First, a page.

The SAS/IML language is a vector language, so statements that operate on a few long vectors run much faster than equivalent statements that involve many scalar quantities.

For example, in a previous post, I asserted that the LOC function is much faster than writing a loop, for finding observations that satisfy some criteria. It is easy to use the TIME function in Base SAS software to time how long (in seconds) a SAS/IML computation takes.

Suppose you have one million observations and five variables in a matrix:

```proc iml; x = j(1e6, 5); call randgen(x, "Normal"); /** each var is random normal **/```

Suppose you want to find all the observations which have positive values for all variables. There are several ways to do this, and some are more efficient than others.

One approach, which is not efficient, is to loop over the one million observations and test each of the five variables. The following loop performs five million scalar comparisons:

```/** element-by-element comparison: VERY SLOW! **/ free ndx; t0 = time(); /** starting time **/ do i = 1 to nrow(x); if (x[i,1] > 0 & x[i,2] > 0 & x[i,3] > 0 & x[i,4] > 0 & x[i,5] > 0) then ndx = ndx || i; /** resize the result: SLOW **/ end; tLoop1 = time() - t0; /** elapsed time **/```

Alternatively, you could loop over the one million observations and test whether the ith row is a positive vector. This technique requires one million comparisons; each comparison involves a (short) vector.

```/** row-by-row comparison **/ free ndx; t0 = time(); do i = 1 to nrow(x); if all(x[i,] > 0) then ndx = ndx || i; /** resize the result: SLOW **/ end; tLoop2 = time() - t0; /** elapsed time **/```

Tip: The performance of both of the previous loops can be improved by allocating the ndx vector outside of the loop instead of using the horizontal concatenation operator (||) to create the vector one element at a time.

A faster way to test these data is to use the LOC function to extract the locations in which each column is positive. This technique requires five comparisons, although each comparison involves a very long vector.

```/** column comparisons **/ t0 = time(); ndx = loc(x[,1] > 0 & x[,2] > 0 & x[,3] > 0 & x[,4] > 0 & x[,5] > 0); tLoc = time() - t0;/** elapsed time **/   print tLoop1 tLoop2 tLoc;``` Clearly, the first technique is the big loser. The second technique is 2.3 times faster than the first. The LOC technique is almost 16 times faster than the first technique. However, the second technique does not require that you know how many columns are in the data matrix, whereas the third technique does. (Although this deficiency can be rectified.) And, as I mentioned, you can speed up the first two computations by preallocating the ndx vector instead of using horizontal concatenation within the loop.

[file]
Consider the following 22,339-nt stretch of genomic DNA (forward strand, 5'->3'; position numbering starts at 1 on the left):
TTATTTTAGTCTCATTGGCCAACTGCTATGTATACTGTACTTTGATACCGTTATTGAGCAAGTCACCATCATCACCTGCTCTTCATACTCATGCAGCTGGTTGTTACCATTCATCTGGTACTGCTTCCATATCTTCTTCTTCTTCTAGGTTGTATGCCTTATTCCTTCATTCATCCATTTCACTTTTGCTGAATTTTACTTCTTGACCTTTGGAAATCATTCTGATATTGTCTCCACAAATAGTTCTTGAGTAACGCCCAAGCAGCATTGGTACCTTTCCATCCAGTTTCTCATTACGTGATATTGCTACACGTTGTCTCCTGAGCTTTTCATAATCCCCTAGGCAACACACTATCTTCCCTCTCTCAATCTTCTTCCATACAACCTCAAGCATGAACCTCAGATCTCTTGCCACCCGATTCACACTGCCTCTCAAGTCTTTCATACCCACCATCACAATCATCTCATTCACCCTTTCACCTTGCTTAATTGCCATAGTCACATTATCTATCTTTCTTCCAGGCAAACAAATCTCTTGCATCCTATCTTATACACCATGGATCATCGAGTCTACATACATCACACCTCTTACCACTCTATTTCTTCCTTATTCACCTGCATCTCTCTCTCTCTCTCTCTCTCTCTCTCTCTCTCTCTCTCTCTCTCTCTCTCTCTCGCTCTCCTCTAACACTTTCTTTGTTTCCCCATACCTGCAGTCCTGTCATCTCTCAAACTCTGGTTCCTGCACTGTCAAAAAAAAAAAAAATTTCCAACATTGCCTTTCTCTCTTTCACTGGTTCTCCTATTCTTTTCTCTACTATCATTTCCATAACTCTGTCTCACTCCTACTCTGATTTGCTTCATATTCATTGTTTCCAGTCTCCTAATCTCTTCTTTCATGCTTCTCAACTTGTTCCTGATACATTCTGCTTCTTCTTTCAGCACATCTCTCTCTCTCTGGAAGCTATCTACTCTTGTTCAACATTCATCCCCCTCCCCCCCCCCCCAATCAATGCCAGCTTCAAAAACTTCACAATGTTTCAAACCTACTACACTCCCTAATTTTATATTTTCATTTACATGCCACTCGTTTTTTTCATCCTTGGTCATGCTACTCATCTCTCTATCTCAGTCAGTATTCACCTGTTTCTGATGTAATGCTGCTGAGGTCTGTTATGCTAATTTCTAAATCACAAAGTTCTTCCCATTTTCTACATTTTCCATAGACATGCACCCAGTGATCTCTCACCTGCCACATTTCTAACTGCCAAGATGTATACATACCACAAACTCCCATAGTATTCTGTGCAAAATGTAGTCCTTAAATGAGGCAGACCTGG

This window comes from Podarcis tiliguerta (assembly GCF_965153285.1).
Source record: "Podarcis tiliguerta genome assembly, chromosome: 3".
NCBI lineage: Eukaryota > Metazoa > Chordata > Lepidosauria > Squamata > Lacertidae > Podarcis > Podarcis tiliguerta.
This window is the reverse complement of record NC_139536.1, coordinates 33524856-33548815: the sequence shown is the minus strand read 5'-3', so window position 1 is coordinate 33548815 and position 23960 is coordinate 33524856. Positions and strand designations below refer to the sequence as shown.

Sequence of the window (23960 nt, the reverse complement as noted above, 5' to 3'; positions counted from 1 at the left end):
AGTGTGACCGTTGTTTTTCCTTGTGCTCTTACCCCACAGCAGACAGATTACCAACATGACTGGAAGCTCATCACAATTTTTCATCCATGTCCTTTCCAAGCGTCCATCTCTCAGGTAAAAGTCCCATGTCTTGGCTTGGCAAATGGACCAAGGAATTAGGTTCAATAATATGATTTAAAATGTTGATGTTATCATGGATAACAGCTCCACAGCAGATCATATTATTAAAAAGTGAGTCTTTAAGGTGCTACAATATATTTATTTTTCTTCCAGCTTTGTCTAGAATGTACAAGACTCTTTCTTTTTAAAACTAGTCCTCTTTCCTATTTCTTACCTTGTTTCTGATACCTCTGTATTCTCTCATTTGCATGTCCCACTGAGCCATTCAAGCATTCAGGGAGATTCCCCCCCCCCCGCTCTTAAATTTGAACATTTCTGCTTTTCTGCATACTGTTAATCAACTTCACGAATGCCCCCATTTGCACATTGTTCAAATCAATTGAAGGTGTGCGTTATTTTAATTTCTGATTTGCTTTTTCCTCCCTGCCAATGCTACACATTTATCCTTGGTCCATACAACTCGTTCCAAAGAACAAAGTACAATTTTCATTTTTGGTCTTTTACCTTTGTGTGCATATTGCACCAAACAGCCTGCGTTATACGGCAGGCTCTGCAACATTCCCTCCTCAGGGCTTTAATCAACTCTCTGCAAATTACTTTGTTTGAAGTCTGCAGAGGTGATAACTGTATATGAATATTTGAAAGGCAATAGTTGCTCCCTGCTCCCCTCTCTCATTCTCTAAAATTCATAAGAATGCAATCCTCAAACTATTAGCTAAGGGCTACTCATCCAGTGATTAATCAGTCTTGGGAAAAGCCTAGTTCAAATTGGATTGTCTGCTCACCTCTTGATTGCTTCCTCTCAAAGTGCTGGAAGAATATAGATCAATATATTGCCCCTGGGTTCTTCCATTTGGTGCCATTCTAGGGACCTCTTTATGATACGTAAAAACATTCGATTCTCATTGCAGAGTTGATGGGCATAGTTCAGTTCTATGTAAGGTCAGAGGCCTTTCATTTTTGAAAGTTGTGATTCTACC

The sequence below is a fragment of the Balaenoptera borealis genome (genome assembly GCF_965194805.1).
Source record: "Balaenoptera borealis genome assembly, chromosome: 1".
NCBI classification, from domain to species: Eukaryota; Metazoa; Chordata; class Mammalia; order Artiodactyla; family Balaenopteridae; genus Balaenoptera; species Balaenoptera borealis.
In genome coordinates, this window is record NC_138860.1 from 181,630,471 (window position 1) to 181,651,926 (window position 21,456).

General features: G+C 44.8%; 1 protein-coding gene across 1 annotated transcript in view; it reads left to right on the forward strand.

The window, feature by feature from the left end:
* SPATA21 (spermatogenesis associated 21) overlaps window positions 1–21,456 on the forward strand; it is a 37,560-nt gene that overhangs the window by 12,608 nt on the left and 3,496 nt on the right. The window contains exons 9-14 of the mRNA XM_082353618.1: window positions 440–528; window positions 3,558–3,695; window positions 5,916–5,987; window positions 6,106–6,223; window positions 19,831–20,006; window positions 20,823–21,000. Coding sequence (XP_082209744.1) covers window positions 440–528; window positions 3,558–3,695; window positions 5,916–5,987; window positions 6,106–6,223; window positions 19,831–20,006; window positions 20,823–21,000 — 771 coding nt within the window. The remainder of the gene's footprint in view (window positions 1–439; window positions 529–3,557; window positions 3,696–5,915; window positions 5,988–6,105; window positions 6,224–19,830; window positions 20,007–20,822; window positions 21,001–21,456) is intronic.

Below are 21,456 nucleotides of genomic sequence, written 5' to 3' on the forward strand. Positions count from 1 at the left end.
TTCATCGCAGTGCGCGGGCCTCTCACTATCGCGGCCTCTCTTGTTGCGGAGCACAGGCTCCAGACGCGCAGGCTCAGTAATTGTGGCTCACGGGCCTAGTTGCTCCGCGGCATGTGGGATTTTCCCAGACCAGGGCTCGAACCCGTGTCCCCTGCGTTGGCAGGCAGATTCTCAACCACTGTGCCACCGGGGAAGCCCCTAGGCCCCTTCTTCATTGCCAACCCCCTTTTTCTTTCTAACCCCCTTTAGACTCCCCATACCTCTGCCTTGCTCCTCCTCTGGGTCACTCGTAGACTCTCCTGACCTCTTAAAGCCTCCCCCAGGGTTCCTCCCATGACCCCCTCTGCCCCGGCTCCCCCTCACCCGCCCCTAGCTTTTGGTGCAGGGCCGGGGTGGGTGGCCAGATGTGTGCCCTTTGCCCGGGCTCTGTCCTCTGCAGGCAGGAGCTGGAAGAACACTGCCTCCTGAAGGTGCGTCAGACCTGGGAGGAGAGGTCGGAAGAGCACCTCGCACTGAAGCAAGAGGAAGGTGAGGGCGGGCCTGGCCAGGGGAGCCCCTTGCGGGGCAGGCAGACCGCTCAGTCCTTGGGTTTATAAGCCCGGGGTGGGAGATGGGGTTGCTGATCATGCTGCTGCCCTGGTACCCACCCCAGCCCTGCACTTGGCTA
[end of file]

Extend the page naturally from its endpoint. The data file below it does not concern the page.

Can you do better? Given a data matrix (of any dimension), can you write an efficient module that finds the rows for which all elements are positive? Test the module on matrices of different shapes, such as 1e6 x 5, 5e5 x 10, and 2.5e5 x 20.

By the way, "LOC" rhymes with "joke," which leads to the following limerick:

There once was a bloke from Bear Oak
Who looped when he ought to have LOC-ed.
His terrible gaffe
It was an impractical joke.

Share Distinguished Researcher in Computational Statistics

Rick Wicklin, PhD, is a distinguished researcher in computational statistics at SAS and is a principal developer of PROC IML and SAS/IML Studio. His areas of expertise include computational statistics, simulation, statistical graphics, and modern methods in statistical data analysis. Rick is author of the books Statistical Programming with SAS/IML Software and Simulating Data with SAS.

1. Dale McLerran on

Indeed, it is possible to achieve performance which improves significantly on the column comparisons. We can find the location of all positive minimum values returned by a subscript reduction operator. So, we can use

/** location of row min GT 0 **/
t0 = time();
ndx = loc(x[ ,>< ] >0);
tloc2 = time() - t0;

For matrices of the various dimensions suggested, the method which I suggest is three to four times faster than the column comparisons process (with time specified by tloc).

2. Hi Rick,

In line with using subscript reduction operators, I would like to dodge looping over the following scenario:

I have a longitudinal dataset (hypothetical) as below with 4 variables
(id, gender, time and y);

id gender time y
1 0 1 0.2
1 0 2 1.4
1 0 3 0.9
2 1 1 2.3
2 1 2 7.8
2 1 3 0.1
2 1 4 1.7;

I would like to EFFICIENTLY (because the datasets can get very large)
create pairwise combinations, in SAS/IML or using a datastep, within
id for the variables gender and y (number of variables can vary) so
that I have a final dataset with variables id, pair (which is the
combination based on the variable time. E.g., id=1 appears 3 times,
then the possible pair combinations (s,t) are 1,2; 1,3; and 2,3),
gender_s, gender_t, y_s and y_t. The final dataset would look as
follows:

id pair gender_s gender_t y_s y_t;
1 (1,2) 0 0 0.2 1.4
1 (1,3) 0 0 0.2 0.9
1 (2,3) 0 0 1.4 0.9
2 (1,2) 1 1 2.3 7.8
2 (1,3) 1 1 2.3 0.1
2 (1,4) 1 1 2.3 1.7
2 (2,3) 1 1 7.8 0.1
2 (2,4) 1 1 7.8 1.7
2 (3,4) 1 1 0.1 1.7

Kindly advise on how best (in terms of efficiency) I can program this?